OSHC sector “running out of time”- new coalition implores Government to act before too late

by Jason Roberts

March 27

A coalition of Australia’s largest outside school hours care (OSHC) providers made up of Junior Adventures Group, Team Kids, Camp Australia, TheirCare and the YMCA have joined calls from the broader ECEC sector for decisive action from the Federal Government, seeking additional support to avert the collapse of large parts of the OSHC sector as COVID-19 related school shutdowns and Government messaging urging students to stay at home impacts heavily on enrolments. 

 

Sinead Ryan, Executive Director at Junior Adventures Group and spokesperson for the coalition which deliver about 30 per cent of all OSHC services in Australia said “In the last three weeks, attendances at the hundreds of schools around Australia where we provide OSHC services have fallen by as much as 98 per cent, and in many cases this week we opened services to provide before and after school care and attendances were zero.” 

 

Kylie Brannelly Chairperson of the National Outside School Hours Services Alliance (NOSHSA) agreed noting, “We are heartbroken for our education and care professionals, who provide a vital and valuable service, but without a change to the funding model we simply have no revenue coming in. We need a resolution from the Government on assistance to the sector immediately.”

 

Staff stand downs now inevitable as enrolment driven closures impact

As enrolments fall to unsustainable levels providers are now being faced with the difficult decision to close services and stand down team members. 

 

“While many schools remain open” Ms Ryan said “students are being urged by individual schools and/or state and territoryGovernments to stay home if possible and as a result attendances at OSHC and Vacation Care have collapsed, leaving our staff with no work to do. Our sector faces no choice but to commence the closure of services across the country, leaving large parts of our workforce without work.”

 

This process has indeed already commenced with the coalition noting that services have initially begun closing in Victoria, a move which is expected to escalate in the next week with the few families that need care left with nothing and the many staff members left with no work.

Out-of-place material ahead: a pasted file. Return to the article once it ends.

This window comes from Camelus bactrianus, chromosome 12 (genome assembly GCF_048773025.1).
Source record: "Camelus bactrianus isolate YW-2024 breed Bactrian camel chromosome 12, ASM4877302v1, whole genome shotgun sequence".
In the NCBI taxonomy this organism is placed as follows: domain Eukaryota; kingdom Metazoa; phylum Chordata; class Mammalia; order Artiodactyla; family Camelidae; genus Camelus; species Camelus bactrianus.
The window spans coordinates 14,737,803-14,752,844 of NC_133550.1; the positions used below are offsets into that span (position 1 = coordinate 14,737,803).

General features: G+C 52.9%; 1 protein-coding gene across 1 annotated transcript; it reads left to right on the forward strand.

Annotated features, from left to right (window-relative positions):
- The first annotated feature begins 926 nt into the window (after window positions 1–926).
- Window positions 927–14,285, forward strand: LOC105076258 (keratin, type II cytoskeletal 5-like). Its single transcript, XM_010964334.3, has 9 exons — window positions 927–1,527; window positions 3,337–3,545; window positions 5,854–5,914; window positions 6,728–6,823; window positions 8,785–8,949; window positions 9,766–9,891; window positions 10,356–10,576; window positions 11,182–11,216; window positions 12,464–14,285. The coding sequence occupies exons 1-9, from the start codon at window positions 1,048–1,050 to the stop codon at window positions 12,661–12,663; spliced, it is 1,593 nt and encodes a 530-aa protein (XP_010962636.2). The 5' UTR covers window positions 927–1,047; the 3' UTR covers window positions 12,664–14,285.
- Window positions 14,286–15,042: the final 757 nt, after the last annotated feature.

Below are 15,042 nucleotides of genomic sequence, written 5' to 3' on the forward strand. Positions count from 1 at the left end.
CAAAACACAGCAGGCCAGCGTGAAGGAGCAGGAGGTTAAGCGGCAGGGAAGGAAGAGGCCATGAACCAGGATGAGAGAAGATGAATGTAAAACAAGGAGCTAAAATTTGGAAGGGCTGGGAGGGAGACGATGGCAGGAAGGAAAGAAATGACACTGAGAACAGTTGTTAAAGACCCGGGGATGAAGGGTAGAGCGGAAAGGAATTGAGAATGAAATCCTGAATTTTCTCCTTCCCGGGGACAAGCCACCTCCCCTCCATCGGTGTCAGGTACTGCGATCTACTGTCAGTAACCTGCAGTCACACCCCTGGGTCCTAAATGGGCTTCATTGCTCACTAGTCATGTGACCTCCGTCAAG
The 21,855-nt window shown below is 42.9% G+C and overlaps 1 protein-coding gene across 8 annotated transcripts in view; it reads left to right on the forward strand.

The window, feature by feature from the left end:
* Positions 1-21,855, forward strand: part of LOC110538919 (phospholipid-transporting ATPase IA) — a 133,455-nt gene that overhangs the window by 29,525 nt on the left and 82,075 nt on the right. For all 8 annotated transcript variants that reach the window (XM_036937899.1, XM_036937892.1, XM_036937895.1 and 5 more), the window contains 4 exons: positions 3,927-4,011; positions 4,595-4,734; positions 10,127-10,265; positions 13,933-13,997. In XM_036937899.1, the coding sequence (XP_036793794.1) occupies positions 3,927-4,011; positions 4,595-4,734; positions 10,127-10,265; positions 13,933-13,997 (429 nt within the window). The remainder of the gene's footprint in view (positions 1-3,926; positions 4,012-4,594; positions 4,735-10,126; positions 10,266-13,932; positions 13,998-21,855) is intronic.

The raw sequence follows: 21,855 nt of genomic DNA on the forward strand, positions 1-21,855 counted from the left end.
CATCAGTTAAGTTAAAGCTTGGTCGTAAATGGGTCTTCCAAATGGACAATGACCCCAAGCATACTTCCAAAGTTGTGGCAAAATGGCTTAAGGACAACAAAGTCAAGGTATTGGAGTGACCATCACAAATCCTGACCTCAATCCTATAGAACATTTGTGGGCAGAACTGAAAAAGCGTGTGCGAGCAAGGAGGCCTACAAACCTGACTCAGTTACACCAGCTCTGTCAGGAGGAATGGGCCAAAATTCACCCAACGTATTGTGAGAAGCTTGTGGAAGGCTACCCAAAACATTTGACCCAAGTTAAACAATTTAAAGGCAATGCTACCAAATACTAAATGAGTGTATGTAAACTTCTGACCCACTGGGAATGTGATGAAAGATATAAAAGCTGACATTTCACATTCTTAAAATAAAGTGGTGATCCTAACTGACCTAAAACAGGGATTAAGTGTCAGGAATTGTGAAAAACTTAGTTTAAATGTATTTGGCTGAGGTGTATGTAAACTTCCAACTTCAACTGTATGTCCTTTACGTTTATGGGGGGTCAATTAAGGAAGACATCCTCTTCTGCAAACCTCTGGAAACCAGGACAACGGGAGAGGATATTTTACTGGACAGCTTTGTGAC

As with the early childhood sector, coalition members noted the likelihood of serious long term impacts resulting from the temporary shutdowns, saying permanent education and care professionals may not return to the sector once the crisis has ended, which will make it challenging for services to be rapidly restored once lockdowns and other measures are lifted. 

 

In and of itself this would be problematic, but when combined with existing skills shortages, the long term viability of the sector as a whole has now been placed into jeopardy. 

 

Federal Government have listened but lack of action so far imperilling sector

The coalition acknowledged that they have been in contact with the Federal Government, and that those discussions have been productive, however there remains a lack of clarity on existing measures, information about accessing the Community Child Care Fund (CCCF) and no new measures, all of which has led to an impasse which they believe now threatens OSHC as a whole.  

 

“The Outside School Hours sector has been completely forgotten by State and Federal Governments, despite the essential role we play in caring for children outside of school hours,” said Ms Ryan.

 

Looking forward, the coalition is calling for the Federal Government to revisit the Child Care Subsidy rules that apply to OSHC and craft a support package that enables CCS to flow to services during this unprecedented COVID-19 outbreak, based on program attendances as of the last week in February.

 

This point in time represents a pre-COVID-19 ‘line in the sand’ and will act as a baseline from which support can then be calculated. 

 

To learn more about the impact of COVID-19 on the Outside School Hours Care sector, and the impact of potential closures, please see here

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